IT Brief New Zealand - Technology news for CIOs & IT decision-makers
Story image
An in-depth take on... Fallout management
Tue, 5th Aug 2014
FYI, this story is more than a year old

Jayesh Jain provides an overview of fallout management....

Fallout management is the ability to resolve fallout and allow a transaction to continue processing.

The most common fallout in a typical business environment is order fallout, or order failure which occurs when an order fails during processing.

This fallout is very important because it directly impacts revenue and customer satisfaction. The most common fallout scenarios are:

• Failure in a downstream system; for example, a failure in an order processing system or supply chain management.

Scenarios include:

• The data was received by the downstream system, but was missing or incorrect and could not be processed. When a downstream system detects missing or incorrect data , it returns an error which fails the transaction.

• An internal error due to data corruption.

• An internal application has occurred in the downstream system.

• Failure in a network or system resource, typically due to network connection, database or middleware failure, or a downstream system being down or running slow.

• Failure in a run-time initiating system execution, which usually happens when an unresolved dependency prevents a transaction from being processed. For example, an order cannot be processed because the address validator application or credit check application is down.

• Failure when a transaction is created in an initiating system; for example, an order cannot be dispatched because the delivery address is missing. If the initiating system fails business/data validation it may accept the transaction but immediately places it in a failed state.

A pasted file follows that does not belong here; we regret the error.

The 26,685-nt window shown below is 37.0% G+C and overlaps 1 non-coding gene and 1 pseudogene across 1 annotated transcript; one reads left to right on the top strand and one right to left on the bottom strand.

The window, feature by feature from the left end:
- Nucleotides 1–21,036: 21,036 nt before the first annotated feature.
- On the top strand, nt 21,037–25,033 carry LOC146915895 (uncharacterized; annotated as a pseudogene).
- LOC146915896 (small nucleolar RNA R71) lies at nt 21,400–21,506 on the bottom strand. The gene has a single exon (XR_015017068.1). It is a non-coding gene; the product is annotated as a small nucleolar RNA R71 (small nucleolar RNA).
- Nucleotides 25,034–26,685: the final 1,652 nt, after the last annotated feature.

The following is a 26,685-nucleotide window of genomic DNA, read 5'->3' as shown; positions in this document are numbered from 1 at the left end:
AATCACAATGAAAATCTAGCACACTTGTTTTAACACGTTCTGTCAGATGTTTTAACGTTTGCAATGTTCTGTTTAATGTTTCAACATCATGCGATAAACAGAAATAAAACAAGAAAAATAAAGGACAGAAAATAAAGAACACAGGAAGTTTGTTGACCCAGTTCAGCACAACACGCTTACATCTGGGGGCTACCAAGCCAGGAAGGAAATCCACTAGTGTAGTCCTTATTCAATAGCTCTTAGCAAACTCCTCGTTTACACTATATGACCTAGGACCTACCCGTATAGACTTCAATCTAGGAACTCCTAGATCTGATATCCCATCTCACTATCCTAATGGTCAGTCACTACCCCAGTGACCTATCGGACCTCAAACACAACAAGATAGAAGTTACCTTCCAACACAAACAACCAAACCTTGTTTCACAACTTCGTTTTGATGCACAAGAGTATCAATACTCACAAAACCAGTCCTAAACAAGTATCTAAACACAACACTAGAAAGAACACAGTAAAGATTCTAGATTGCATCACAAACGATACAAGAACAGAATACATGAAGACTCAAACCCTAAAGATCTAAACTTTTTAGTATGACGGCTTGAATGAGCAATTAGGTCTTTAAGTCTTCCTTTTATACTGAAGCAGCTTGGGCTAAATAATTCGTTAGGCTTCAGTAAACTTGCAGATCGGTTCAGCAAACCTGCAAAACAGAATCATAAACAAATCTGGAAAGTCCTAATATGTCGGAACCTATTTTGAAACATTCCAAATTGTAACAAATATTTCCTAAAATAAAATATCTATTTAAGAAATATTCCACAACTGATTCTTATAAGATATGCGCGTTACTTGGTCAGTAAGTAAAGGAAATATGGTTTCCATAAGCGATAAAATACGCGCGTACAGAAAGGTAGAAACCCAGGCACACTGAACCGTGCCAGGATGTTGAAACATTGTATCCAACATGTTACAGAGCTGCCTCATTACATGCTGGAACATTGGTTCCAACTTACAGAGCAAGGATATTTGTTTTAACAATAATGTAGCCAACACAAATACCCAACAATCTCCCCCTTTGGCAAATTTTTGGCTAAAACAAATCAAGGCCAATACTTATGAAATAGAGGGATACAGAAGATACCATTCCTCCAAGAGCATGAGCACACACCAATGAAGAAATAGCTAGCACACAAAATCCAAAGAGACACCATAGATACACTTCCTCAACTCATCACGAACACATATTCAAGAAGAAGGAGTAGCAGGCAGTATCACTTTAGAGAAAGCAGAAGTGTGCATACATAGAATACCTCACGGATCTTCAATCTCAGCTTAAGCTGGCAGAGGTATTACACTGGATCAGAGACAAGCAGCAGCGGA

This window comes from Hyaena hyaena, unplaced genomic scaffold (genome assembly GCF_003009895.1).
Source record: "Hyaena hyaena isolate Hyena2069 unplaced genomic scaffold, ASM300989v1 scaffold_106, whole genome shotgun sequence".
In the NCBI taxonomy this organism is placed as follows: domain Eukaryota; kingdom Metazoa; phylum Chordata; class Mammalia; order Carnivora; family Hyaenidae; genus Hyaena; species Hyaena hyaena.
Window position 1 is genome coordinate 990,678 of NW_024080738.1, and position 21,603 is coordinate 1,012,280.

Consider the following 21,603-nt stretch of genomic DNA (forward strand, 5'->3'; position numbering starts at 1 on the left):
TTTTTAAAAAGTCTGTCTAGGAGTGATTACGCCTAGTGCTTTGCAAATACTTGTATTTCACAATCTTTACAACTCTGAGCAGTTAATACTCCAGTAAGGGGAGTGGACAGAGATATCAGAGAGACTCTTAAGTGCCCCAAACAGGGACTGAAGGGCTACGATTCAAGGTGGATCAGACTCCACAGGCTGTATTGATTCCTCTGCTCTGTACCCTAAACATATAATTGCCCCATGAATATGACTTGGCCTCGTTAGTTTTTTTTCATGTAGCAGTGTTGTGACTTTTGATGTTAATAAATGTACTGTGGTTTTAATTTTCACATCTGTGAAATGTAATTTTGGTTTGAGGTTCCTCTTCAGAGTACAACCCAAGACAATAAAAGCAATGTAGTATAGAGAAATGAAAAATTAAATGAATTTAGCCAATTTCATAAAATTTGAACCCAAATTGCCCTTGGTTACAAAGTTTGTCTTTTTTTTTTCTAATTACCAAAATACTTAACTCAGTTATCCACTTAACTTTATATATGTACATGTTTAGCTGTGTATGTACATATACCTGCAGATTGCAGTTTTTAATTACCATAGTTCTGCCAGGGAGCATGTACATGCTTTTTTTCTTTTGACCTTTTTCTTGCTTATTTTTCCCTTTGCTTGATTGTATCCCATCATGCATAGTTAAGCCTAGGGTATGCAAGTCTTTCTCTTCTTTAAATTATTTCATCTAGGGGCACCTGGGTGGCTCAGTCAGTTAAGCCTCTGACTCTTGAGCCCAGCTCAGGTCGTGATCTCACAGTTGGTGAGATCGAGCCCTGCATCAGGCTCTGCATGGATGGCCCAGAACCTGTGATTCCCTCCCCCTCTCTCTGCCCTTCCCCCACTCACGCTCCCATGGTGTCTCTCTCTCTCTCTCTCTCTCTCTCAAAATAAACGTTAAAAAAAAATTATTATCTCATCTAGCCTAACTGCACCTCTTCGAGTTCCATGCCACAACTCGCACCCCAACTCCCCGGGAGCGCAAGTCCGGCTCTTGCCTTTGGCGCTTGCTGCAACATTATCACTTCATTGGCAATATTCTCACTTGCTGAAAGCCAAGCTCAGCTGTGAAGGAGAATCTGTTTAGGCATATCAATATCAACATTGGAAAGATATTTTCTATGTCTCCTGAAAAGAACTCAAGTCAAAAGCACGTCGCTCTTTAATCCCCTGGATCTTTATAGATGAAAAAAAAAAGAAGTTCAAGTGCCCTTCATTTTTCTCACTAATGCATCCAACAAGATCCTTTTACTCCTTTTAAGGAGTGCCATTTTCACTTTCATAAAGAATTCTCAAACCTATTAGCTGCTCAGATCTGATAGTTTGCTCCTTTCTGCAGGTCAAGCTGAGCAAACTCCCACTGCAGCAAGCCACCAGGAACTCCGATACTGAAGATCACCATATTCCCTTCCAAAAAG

Managing fallout

Detection - You must be able to detect when a transaction has failed. For example:

• A process can transition a transaction to a failed state. When it does, you can specify to send a message to a fallout management team.

• The fallout management team can monitor the progress of transactions, paying special attention to the failed ones. When a transaction is identified as a fallout, the transaction state should typically be changed to the failed state.

Notification - Depending on the error, you might need to notify other systems that a problem occurred and the reason for the failure. For example, the CRM system must be updated if an order has failed so that the CSR can inform the customer.

You can configure your system to send notifications to fallout management teams or to notify a trouble-ticketing application.

Recovery/Correction - Corrective measures must be taken automatically or manually to fix the problem and then you can resume or restart the transaction. You need to search for failed transactions and examine their behaviour to determine the cause of the error to prevent transactions failing in future.

Typical transaction recovery can be carried out in various ways. For example:

• A revised transaction can be re-submitted from the initiating system after correcting data.

• The fallout management team can edit the transaction data and resume processing.

• The failed transaction can be terminated and a new transaction submitted.

Ideally you should invest in an automated fallout management, which corrects errors as it occurs, though implementing these systems can be very expensive.

Alternately you can model manual fallout management, which supports manual intervention to correct errors. This requires businesses to be proactive.

If you are investing in fallout management applications, it should provide auto correction, correction assistance, manual correction queue handling and fallout dashboard, reporting, notification, rules engine and orchestration.

Investing in fallout management makes business sense because an incomplete order costs money and completing the order makes money.

Jayesh Jain works in information technology and services and was recently appointed as vice president, membership, for IIBA's (International Institute of Business Analysts) New Zealand chapter.